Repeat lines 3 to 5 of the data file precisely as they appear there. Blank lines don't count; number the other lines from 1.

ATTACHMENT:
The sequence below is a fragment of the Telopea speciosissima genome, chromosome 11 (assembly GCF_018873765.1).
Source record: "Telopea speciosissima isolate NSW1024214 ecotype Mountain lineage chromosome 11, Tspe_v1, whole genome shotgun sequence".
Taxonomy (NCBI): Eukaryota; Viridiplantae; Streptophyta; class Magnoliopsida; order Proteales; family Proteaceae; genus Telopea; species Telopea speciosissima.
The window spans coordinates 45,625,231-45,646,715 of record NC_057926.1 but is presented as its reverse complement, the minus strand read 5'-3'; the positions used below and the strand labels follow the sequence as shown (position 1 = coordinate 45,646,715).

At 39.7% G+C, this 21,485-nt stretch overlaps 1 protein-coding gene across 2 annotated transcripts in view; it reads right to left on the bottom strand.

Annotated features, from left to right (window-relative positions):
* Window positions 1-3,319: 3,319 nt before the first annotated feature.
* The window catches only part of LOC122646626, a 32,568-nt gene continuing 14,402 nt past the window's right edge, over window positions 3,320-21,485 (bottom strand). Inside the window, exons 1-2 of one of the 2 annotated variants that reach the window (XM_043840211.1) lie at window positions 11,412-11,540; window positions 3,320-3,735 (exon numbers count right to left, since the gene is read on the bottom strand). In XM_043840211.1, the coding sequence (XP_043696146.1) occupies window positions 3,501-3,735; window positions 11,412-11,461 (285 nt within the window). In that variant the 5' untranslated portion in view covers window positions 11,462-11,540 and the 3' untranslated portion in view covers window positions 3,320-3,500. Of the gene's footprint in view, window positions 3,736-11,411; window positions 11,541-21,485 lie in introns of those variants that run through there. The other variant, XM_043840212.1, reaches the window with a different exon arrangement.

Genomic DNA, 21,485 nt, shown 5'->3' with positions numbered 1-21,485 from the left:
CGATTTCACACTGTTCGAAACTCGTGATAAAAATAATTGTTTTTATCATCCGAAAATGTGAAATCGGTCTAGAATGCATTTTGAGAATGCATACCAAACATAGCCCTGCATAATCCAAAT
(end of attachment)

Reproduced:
Taxonomy (NCBI): Eukaryota; Viridiplantae; Streptophyta; class Magnoliopsida; order Proteales; family Proteaceae; genus Telopea; species Telopea speciosissima.
The window spans coordinates 45,625,231-45,646,715 of record NC_057926.1 but is presented as its reverse complement, the minus strand read 5'-3'; the positions used below and the strand labels follow the sequence as shown (position 1 = coordinate 45,646,715).

At 39.7% G+C, this 21,485-nt stretch overlaps 1 protein-coding gene across 2 annotated transcripts in view; it reads right to left on the bottom strand.